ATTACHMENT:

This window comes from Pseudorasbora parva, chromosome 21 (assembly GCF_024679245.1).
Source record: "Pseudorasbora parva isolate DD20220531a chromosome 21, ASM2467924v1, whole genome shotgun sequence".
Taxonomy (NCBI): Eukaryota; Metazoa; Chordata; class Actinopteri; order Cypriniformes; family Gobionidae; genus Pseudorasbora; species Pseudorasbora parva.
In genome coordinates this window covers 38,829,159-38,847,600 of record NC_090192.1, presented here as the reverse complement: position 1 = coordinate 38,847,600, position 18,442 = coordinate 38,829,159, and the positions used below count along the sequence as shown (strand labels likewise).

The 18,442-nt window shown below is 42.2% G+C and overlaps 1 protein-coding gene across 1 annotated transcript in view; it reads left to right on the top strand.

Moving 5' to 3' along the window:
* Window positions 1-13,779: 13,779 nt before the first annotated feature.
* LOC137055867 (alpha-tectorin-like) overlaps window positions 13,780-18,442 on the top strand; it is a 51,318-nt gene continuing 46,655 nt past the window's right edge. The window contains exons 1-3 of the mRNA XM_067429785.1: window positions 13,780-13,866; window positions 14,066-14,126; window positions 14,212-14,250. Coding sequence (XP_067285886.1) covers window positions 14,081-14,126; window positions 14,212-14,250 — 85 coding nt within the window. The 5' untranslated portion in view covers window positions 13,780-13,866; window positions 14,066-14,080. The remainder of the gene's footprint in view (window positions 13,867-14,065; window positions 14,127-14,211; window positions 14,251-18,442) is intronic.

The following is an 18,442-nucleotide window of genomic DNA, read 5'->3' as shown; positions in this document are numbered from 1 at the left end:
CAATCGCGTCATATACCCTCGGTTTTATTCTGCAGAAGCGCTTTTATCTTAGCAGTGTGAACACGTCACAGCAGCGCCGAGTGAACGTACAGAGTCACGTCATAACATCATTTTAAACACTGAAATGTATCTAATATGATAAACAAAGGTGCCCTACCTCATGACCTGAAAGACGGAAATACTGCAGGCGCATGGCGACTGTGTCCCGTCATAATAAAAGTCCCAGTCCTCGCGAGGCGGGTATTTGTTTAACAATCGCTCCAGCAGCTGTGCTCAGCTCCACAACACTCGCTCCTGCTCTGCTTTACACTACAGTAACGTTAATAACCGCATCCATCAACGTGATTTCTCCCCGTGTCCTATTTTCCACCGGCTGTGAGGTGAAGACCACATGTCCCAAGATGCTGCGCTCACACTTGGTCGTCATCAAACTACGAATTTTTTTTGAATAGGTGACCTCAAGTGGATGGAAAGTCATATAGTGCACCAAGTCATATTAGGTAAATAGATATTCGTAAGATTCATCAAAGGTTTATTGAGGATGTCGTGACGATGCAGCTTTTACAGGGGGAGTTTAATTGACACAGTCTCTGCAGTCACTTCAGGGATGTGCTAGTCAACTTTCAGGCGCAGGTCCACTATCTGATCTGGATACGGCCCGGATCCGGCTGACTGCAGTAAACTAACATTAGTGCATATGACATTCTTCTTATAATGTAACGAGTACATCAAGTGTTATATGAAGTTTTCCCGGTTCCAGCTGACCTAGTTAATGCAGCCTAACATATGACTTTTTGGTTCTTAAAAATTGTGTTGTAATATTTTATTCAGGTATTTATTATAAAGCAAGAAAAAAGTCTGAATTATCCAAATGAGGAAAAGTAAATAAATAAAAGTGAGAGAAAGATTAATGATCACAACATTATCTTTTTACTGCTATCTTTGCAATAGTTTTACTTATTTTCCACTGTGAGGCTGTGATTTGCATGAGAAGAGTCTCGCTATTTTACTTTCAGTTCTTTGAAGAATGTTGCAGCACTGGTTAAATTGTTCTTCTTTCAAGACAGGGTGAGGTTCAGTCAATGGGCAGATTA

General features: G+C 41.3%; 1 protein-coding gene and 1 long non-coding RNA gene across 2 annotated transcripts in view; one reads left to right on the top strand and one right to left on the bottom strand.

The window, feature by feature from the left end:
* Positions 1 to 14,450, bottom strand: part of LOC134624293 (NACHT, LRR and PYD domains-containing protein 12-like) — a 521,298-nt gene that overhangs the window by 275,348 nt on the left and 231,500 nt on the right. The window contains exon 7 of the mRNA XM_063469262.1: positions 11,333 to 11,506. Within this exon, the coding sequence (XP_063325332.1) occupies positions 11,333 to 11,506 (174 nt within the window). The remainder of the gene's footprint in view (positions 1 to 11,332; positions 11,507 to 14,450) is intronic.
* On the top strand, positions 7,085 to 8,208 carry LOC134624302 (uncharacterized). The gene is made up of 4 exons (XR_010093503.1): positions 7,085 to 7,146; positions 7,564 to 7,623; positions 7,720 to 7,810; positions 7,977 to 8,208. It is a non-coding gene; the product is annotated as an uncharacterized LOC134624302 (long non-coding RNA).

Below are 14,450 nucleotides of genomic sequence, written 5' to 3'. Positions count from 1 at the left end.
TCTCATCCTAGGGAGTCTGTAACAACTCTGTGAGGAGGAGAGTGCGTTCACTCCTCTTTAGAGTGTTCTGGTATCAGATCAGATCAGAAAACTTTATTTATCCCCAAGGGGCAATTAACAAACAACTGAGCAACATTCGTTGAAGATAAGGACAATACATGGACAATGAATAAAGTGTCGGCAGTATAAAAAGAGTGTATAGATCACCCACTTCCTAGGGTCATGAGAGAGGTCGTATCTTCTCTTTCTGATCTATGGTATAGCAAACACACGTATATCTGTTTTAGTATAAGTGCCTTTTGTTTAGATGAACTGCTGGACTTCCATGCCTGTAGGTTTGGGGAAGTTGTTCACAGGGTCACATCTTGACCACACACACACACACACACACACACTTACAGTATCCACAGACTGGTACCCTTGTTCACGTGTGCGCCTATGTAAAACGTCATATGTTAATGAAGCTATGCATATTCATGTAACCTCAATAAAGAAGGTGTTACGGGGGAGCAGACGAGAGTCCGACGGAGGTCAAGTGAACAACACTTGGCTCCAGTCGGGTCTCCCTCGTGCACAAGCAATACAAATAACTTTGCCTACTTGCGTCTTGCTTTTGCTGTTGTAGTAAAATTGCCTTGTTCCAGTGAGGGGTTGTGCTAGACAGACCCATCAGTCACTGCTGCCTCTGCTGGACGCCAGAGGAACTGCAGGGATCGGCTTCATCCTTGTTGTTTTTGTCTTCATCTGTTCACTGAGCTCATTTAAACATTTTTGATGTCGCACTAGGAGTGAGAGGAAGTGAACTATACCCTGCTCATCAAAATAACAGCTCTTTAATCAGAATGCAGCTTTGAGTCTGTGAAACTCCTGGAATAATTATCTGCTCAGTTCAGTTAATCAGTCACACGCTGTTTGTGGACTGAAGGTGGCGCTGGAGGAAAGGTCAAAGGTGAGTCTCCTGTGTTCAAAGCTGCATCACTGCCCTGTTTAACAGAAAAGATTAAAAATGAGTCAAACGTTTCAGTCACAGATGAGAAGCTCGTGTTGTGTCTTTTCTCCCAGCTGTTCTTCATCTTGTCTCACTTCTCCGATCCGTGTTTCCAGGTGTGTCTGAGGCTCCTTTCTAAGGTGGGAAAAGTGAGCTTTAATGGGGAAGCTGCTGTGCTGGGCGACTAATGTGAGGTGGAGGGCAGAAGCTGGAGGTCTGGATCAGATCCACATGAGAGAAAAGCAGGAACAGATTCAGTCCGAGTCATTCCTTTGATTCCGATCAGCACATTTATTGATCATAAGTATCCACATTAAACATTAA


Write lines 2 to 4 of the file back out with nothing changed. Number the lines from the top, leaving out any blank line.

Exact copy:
Source record: "Pseudorasbora parva isolate DD20220531a chromosome 21, ASM2467924v1, whole genome shotgun sequence".
Taxonomy (NCBI): Eukaryota; Metazoa; Chordata; class Actinopteri; order Cypriniformes; family Gobionidae; genus Pseudorasbora; species Pseudorasbora parva.
In genome coordinates this window covers 38,829,159-38,847,600 of record NC_090192.1, presented here as the reverse complement: position 1 = coordinate 38,847,600, position 18,442 = coordinate 38,829,159, and the positions used below count along the sequence as shown (strand labels likewise).